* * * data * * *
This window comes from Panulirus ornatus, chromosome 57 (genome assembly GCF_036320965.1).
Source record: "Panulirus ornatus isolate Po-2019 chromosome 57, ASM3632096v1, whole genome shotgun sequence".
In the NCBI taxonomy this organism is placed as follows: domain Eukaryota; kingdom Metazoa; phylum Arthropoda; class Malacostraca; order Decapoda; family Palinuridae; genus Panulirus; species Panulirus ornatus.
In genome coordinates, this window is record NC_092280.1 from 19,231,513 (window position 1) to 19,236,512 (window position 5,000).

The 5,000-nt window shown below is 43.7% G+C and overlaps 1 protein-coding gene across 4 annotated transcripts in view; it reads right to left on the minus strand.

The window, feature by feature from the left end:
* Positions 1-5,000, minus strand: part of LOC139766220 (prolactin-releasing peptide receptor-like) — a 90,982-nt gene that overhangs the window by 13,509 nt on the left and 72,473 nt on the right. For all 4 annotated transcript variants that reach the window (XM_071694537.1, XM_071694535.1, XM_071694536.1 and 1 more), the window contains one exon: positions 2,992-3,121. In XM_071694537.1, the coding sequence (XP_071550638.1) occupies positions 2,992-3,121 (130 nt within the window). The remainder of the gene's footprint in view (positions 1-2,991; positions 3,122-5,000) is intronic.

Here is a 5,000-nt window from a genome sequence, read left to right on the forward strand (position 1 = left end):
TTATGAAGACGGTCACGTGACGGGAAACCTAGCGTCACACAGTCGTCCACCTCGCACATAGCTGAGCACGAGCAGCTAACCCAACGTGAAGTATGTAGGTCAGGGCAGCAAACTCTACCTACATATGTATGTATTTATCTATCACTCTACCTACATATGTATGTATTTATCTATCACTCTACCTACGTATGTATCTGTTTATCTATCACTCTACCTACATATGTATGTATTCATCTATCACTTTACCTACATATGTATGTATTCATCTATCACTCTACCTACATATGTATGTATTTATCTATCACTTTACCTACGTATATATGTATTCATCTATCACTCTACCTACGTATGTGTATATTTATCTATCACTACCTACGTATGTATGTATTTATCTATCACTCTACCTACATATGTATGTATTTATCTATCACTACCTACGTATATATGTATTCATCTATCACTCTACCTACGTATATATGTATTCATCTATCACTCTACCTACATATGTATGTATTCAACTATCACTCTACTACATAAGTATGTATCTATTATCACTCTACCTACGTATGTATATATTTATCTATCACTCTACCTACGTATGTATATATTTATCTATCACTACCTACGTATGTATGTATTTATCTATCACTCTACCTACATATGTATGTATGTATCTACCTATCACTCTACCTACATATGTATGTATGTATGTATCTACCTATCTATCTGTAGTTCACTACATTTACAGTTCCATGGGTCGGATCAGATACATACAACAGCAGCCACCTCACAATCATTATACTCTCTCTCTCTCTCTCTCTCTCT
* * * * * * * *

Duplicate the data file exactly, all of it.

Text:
This window comes from Panulirus ornatus, chromosome 57 (genome assembly GCF_036320965.1).
Source record: "Panulirus ornatus isolate Po-2019 chromosome 57, ASM3632096v1, whole genome shotgun sequence".
In the NCBI taxonomy this organism is placed as follows: domain Eukaryota; kingdom Metazoa; phylum Arthropoda; class Malacostraca; order Decapoda; family Palinuridae; genus Panulirus; species Panulirus ornatus.
In genome coordinates, this window is record NC_092280.1 from 19,231,513 (window position 1) to 19,236,512 (window position 5,000).

The 5,000-nt window shown below is 43.7% G+C and overlaps 1 protein-coding gene across 4 annotated transcripts in view; it reads right to left on the minus strand.

The window, feature by feature from the left end:
* Positions 1-5,000, minus strand: part of LOC139766220 (prolactin-releasing peptide receptor-like) — a 90,982-nt gene that overhangs the window by 13,509 nt on the left and 72,473 nt on the right. For all 4 annotated transcript variants that reach the window (XM_071694537.1, XM_071694535.1, XM_071694536.1 and 1 more), the window contains one exon: positions 2,992-3,121. In XM_071694537.1, the coding sequence (XP_071550638.1) occupies positions 2,992-3,121 (130 nt within the window). The remainder of the gene's footprint in view (positions 1-2,991; positions 3,122-5,000) is intronic.

Here is a 5,000-nt window from a genome sequence, read left to right on the forward strand (position 1 = left end):
TTATGAAGACGGTCACGTGACGGGAAACCTAGCGTCACACAGTCGTCCACCTCGCACATAGCTGAGCACGAGCAGCTAACCCAACGTGAAGTATGTAGGTCAGGGCAGCAAACTCTACCTACATATGTATGTATTTATCTATCACTCTACCTACATATGTATGTATTTATCTATCACTCTACCTACGTATGTATCTGTTTATCTATCACTCTACCTACATATGTATGTATTCATCTATCACTTTACCTACATATGTATGTATTCATCTATCACTCTACCTACATATGTATGTATTTATCTATCACTTTACCTACGTATATATGTATTCATCTATCACTCTACCTACGTATGTGTATATTTATCTATCACTACCTACGTATGTATGTATTTATCTATCACTCTACCTACATATGTATGTATTTATCTATCACTACCTACGTATATATGTATTCATCTATCACTCTACCTACGTATATATGTATTCATCTATCACTCTACCTACATATGTATGTATTCAACTATCACTCTACTACATAAGTATGTATCTATTATCACTCTACCTACGTATGTATATATTTATCTATCACTCTACCTACGTATGTATATATTTATCTATCACTACCTACGTATGTATGTATTTATCTATCACTCTACCTACATATGTATGTATGTATCTACCTATCACTCTACCTACATATGTATGTATGTATGTATCTACCTATCTATCTGTAGTTCACTACATTTACAGTTCCATGGGTCGGATCAGATACATACAACAGCAGCCACCTCACAATCATTATACTCTCTCTCTCTCTCTCTCTCTCT